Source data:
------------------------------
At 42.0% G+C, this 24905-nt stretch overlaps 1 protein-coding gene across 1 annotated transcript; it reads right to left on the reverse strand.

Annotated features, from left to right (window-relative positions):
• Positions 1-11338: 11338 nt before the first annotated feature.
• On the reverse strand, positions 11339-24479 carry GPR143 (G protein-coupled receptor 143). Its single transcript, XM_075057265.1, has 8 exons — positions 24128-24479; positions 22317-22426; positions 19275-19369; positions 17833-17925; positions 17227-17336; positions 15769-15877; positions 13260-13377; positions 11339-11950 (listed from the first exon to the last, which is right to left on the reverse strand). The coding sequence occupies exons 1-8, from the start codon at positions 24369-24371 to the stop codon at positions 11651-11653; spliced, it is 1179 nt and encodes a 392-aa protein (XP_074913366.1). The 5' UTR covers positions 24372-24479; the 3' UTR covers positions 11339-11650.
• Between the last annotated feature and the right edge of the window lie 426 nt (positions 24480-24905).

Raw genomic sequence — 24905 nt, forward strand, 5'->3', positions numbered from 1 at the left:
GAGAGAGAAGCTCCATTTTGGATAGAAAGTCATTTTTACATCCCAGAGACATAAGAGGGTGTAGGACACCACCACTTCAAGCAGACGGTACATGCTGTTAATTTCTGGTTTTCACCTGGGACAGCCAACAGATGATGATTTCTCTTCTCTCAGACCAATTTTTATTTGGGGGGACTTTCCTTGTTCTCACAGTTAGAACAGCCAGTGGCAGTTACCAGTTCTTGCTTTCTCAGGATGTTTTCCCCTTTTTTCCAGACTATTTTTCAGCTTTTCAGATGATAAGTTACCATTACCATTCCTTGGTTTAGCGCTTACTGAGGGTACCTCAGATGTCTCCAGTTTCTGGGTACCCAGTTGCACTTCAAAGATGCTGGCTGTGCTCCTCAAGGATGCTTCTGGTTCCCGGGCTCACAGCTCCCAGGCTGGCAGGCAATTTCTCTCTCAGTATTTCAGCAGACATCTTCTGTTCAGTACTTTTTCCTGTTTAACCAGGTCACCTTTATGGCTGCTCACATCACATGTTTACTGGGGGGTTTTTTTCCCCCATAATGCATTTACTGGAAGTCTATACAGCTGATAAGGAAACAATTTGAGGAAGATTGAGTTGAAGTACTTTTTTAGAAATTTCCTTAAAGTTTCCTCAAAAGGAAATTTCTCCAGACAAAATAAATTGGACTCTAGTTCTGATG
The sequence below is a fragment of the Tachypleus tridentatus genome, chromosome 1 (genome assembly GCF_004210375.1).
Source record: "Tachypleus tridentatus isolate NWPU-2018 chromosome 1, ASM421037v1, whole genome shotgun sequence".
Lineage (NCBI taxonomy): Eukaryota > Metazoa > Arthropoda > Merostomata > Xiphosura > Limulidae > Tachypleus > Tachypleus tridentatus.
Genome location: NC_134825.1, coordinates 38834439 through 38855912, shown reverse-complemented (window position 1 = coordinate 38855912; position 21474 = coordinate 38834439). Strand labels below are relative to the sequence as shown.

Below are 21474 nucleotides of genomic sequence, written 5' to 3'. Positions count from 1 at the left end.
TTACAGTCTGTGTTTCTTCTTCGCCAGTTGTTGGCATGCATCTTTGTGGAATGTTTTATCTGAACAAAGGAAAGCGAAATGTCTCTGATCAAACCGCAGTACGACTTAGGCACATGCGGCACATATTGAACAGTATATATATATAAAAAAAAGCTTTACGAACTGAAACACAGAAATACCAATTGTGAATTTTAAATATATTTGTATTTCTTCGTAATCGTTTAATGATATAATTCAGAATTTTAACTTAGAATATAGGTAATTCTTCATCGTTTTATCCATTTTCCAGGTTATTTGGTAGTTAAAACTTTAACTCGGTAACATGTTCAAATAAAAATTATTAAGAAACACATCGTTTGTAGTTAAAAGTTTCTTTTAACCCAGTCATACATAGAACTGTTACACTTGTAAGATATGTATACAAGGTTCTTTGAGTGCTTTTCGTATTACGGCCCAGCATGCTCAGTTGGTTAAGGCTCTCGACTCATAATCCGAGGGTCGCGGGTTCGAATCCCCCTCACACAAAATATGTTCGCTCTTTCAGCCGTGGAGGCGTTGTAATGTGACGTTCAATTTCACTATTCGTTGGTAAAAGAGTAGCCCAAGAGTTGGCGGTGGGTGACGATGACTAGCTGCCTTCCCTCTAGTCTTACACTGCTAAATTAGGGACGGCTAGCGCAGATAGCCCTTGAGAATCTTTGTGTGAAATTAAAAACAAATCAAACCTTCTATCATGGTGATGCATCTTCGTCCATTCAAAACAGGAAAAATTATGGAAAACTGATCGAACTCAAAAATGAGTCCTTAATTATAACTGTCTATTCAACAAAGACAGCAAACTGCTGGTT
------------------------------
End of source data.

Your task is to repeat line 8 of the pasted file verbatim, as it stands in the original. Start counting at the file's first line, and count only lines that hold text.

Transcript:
The sequence below is a fragment of the Tachypleus tridentatus genome, chromosome 1 (genome assembly GCF_004210375.1).